Do you mind expanding on this a little more? Friend of ours has had incredible results with a snake oil product. They have not used any conventional fertilizer or lime since 2010. They also started rotational grazing around this time and that must be a contributing factor. They do apply a small amount of the snake oil each year and spread Clover. We pulled some samples and put our first application on a test pasture this fall. Will pull samples again in April to compare. We’ll see.

How does this mine the dirt any differently than conventional methods? Not contradicting you, just confused.


The short of it is you cannot just take from the soil and not give back. I'm speaking more about hay land than pasture since haying takes so much from the soil. Pasture is different since cattle really don't take much of anything from the soil and replace nearly everything they take with their manure. I don't fertilize pasture land because I prefer slow steady more nutritious growth rather than a quick flush of growth then it becoming rank and less nutritious.

Before you go whole hog with the "snake oil" try some band strips in your pasture with it and see just how long it actually affects the grass compared to non sprayed. Like most all foliar feeds you will probably see a two week flush in color. Next time try spraying just some liquid iron chelate which will cost you about $0.50/acre and compare the results of this to the snake oil.

We use a lot of foliar feeding here on vegetables and it does do some good but it is in no way a replacement for fertilizer its just more for eye appeal and finishing.


Thanks for clarifying! I smell what you're stepping in now. Curious to see what kind of results we get. We sprayed a 40 acre pasture with it, and left a strip right down the middle. Also, another pasture, untreated, is adjacent to it so should get a good look. We applied 2 qts in the fall and are supposed to reapply 1qt this spring. As of now, i can't see a real difference. Should see change in soil samples and should get a difference in grass growth as things heat up. Figured we would try it for a year... we shall see.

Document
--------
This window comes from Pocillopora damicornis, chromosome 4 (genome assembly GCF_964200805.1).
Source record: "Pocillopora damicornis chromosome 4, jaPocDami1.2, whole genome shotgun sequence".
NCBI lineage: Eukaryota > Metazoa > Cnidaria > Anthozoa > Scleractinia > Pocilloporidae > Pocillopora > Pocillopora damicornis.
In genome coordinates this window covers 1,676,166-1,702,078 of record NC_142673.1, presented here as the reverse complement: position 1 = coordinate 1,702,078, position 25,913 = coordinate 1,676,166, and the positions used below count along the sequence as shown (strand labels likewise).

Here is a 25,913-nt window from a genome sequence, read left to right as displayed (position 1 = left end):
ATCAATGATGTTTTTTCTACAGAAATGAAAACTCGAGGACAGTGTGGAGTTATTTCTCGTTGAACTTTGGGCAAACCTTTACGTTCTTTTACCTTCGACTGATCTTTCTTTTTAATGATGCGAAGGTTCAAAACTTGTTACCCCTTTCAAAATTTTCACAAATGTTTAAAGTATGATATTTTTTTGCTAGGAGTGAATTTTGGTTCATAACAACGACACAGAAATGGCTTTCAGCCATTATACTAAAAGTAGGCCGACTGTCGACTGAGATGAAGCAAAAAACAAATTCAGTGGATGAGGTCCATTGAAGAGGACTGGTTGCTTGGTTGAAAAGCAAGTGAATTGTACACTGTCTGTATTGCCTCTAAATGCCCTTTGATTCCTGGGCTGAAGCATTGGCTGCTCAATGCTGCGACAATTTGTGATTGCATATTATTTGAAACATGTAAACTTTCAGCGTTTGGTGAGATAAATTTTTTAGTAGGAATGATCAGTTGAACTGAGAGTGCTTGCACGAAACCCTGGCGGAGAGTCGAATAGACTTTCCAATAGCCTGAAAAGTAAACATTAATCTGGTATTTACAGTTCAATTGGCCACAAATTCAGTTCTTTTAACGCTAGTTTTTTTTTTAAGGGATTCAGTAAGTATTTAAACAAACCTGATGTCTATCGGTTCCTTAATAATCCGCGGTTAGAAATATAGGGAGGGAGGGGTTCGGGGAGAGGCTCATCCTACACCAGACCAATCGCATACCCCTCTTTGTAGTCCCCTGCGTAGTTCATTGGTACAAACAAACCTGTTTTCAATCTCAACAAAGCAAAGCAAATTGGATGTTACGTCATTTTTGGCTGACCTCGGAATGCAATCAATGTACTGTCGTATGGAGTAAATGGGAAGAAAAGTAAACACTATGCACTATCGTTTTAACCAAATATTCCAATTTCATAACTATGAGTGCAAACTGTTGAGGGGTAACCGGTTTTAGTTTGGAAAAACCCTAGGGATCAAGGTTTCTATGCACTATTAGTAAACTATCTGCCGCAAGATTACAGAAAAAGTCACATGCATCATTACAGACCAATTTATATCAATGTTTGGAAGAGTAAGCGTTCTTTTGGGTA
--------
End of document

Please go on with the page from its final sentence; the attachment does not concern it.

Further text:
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Re: PH question

Postby Jogeephus » Tue Mar 27, 2018 10:12 am

rockroadseminole wrote:Thanks for clarifying! I smell what you're stepping in now. Curious to see what kind of results we get. We sprayed a 40 acre pasture with it, and left a strip right down the middle. Also, another pasture, untreated, is adjacent to it so should get a good look. We applied 2 qts in the fall and are supposed to reapply 1qt this spring. As of now, i can't see a real difference. Should see change in soil samples and should get a difference in grass growth as things heat up. Figured we would try it for a year... we shall see.


You will probably see a difference for a little bit. Foliar feeding has its place but what I have a problem with are some of the salesmen have wild claims about its effectiveness. One of my neighbors was a distributor and tried to get me to use his product and claimed at a cost of $6/acre would do the same as conventional fertilizer. He gave me a few jugs of his product and told me that some of my neighbors swore by it and were all using it. After talking to them I learned he had given them the same spill and that was using it and I swore by it. We all had a good laugh over this but not wanting to miss I did give it a try and applied it in bands with control strips between it. The sprayed strips did green up but this was very short lived and after looking at the ingredients I figured I could accomplish the same thing with iron at a cost of $0.50/acre but this is short lived as well.

Where I think it has its place is if you use it within two weeks of cutting your hay. Just like with produce foliar feeding will give a short burst and increase photosynthesis which will increase sugar production thus enhancing the eye appeal and nutritional value. I think it might be useful where you have a crop of hay that you haven't been able to cut due to weather conditions and is going backward. A shot of this stuff might boost the food value of an otherwise sorry hay cutting. May not, but I don't think it would hurt. Just can't see using it in place conventional fertilizer.